Offset was on the ground to show his support for his fellow Georgians on Election Day.
The Migos rapper teamed up with The Lincoln Project and AXSD Media to provide free food to voters as they waited in long lines to cast their ballot in the election on Tuesday (Nov. 3), according to TMZ.
The 28-year-old and his team traveled to three polling locations in Gwinnett and Fulton counties, in hopes to offer some hometown encouragement to those who might get discouraged with the lengthy voting process. The grub was provided courtesy of The Slutty Vegan and Big Dave’s Cheesecakes. Offset even worked in a food truck himself at one point during the day.
“Hey, how y’all doing? I want to thank y’all for coming out to this quick little pop-up. It’s all about voting. I’m voting for the first time today,” Set said in a clip obtained by the media outlet. “If you ain’t voted, please get out there and vote by 7 o’clock. Shoutout to Big Dave’s for coming out and Slutty Vegan. And I love y’all.”
The kind gesture did not go off without a hitch. After casting his ballot, Offset was expected to appear at the Ficketts Elementary School and William Walker Recreation Center to take photos and give out free food with The Slutty Vegan. However, the Republican lead Lincoln Project, a conservative collective who wants to oust the president from the White House, tweeted that there was some sort of problem that seemed to disrespect and impede the efforts. While details are scarce, it was stated that government officials in Gwinnett county threatened the chart-topping do-gooder.
“We’ve been working in Georgia with @OffsetYRN to feed Gwinnett’s voters in those unnecessarily long lines, but instead of a welcome, he was threatened by @gwinnettgov,” the nonprofit wrote. “This is what voter intimidation and discrimination looks like.”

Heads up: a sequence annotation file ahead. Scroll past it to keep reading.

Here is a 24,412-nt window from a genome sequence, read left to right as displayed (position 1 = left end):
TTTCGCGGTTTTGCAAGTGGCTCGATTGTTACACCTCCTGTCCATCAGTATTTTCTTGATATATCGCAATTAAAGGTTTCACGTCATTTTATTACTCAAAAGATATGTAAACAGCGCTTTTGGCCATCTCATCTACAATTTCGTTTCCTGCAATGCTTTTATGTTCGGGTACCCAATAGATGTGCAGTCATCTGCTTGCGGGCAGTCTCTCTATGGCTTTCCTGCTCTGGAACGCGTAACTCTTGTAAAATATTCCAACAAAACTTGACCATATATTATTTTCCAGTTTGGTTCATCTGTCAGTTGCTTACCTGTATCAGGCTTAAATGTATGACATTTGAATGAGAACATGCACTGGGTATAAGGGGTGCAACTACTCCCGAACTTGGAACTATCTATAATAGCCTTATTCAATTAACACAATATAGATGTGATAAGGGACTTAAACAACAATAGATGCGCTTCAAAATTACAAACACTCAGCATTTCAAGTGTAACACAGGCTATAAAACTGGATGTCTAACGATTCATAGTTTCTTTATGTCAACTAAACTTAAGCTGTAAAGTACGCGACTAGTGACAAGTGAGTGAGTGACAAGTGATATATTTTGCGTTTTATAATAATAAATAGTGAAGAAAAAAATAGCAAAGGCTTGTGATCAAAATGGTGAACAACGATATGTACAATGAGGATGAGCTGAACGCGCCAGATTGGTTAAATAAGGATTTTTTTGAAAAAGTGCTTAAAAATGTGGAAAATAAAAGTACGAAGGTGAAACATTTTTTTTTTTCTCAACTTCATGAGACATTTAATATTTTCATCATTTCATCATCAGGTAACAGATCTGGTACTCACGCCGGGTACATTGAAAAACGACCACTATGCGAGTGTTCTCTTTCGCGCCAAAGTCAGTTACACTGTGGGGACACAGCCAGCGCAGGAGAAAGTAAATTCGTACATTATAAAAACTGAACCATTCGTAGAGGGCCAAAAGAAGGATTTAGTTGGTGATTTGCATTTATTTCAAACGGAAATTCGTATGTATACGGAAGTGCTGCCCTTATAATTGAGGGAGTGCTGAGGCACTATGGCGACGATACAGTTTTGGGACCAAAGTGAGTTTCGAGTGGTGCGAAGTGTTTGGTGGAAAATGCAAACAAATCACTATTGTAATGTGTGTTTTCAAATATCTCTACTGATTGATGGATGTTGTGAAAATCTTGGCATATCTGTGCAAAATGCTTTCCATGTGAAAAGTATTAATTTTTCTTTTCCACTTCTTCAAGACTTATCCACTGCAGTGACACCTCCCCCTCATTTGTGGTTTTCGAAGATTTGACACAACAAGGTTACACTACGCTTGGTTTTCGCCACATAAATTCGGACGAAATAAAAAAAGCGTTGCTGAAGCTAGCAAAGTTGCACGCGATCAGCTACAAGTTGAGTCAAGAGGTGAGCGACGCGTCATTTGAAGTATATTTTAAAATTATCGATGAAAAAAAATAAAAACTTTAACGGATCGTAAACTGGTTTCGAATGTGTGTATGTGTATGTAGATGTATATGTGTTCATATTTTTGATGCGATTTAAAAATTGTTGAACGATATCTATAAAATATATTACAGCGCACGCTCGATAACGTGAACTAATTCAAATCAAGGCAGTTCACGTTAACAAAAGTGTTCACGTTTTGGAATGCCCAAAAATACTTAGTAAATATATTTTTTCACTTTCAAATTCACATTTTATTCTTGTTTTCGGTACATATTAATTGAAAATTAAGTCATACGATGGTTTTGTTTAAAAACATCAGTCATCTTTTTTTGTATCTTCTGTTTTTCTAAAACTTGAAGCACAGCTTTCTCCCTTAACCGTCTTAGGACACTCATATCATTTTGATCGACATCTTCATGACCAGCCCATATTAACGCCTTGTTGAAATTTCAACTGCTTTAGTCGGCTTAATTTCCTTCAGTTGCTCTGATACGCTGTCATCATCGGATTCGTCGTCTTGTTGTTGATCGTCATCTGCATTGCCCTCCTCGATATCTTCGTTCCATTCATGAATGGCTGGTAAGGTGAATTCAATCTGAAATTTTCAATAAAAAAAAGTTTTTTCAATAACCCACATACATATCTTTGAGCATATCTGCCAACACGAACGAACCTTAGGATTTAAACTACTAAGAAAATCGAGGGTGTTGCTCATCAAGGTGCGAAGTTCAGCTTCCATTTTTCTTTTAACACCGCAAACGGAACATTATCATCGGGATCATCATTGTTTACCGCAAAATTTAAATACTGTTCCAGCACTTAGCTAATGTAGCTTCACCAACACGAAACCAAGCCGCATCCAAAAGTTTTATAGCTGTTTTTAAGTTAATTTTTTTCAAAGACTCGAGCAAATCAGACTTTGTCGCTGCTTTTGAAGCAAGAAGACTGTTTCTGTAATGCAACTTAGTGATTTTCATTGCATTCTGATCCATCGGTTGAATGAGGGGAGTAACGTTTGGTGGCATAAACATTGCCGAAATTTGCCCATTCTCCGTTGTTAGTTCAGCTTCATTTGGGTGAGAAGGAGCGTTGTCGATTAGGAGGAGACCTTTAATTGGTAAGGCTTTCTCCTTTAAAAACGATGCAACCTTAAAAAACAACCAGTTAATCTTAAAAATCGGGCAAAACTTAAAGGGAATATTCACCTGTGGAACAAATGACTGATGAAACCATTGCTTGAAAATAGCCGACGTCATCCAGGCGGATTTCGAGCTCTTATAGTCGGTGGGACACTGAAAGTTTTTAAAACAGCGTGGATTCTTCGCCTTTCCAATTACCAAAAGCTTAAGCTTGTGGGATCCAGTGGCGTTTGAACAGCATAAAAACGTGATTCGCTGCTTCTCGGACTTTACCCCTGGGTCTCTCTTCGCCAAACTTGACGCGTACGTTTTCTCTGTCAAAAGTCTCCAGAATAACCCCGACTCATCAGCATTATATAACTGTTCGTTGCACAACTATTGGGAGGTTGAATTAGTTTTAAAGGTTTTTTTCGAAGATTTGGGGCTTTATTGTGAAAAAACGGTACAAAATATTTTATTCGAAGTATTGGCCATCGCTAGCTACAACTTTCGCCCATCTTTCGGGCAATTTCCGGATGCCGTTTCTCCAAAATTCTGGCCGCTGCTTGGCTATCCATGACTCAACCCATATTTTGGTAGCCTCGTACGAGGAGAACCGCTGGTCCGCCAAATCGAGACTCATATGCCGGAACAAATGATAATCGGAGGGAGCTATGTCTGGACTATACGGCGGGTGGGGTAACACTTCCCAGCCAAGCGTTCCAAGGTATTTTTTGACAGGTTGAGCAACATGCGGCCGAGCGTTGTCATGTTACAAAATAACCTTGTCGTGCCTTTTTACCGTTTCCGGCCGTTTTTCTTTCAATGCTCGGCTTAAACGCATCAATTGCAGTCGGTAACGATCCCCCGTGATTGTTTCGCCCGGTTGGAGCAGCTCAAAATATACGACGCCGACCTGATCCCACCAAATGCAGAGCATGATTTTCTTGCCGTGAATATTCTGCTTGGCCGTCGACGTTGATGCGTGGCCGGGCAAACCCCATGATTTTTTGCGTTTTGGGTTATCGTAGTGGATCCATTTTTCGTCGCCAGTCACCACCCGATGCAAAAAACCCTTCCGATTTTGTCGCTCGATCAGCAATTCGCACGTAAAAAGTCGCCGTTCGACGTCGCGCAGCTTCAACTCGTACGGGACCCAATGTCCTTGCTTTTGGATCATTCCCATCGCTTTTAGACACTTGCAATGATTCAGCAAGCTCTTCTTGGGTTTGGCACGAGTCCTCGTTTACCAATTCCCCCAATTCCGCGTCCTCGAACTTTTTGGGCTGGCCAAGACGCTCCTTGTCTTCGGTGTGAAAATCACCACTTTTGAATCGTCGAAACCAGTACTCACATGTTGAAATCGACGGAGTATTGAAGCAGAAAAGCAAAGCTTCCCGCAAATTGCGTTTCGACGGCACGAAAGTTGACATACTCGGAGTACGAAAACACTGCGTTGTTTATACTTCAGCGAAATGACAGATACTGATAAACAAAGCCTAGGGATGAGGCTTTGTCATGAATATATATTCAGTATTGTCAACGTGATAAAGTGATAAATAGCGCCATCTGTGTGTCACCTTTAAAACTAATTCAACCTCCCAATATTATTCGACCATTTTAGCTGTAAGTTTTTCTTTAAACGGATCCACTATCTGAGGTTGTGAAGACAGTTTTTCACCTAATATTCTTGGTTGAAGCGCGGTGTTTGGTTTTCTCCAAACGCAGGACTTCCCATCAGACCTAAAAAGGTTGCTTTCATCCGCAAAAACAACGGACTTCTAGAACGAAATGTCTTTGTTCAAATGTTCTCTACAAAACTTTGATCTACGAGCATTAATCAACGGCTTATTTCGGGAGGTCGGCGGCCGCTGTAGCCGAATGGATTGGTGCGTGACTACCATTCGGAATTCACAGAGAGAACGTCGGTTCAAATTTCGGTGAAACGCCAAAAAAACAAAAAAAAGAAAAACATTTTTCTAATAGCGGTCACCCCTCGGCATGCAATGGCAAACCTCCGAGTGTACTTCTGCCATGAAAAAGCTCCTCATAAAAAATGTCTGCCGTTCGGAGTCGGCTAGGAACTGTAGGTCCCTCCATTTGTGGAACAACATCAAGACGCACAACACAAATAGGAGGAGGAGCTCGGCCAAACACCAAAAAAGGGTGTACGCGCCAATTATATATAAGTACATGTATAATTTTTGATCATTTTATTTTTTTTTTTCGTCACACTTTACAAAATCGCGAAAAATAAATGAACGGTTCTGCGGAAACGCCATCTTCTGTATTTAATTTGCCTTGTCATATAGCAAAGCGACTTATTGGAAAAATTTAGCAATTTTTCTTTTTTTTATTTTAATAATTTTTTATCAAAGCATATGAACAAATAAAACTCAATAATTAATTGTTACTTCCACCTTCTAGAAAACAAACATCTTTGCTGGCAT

Offset reshared their tweet, adding, “@gwinnetgov I was just trying to show some love to the Nawf with @NateJNesbitt on election day smh we got it done anyway & supported a lot of people.”
In late October, Offset took part in a public service announcement where he encouraged people to vote. In the video, he shared how he was misled about his voting rights. His parole officer had told him that because of a felony conviction at the age of 17, he would not be able to participate in the electoral process. He looked into the matter years later to discover that he was actually cleared to vote.
“It still could be 10 times better, but you’ve gotta vote. That’s what changes the rules, change the laws. I really felt good voting, because I was told I couldn’t, or I was told I wouldn’t be able to clean up or get away from my past and look where I’m at now,” Set said in the video’s closing. “I voted and I was able to be a part of where I live which is at home here in America. My voice matters.”
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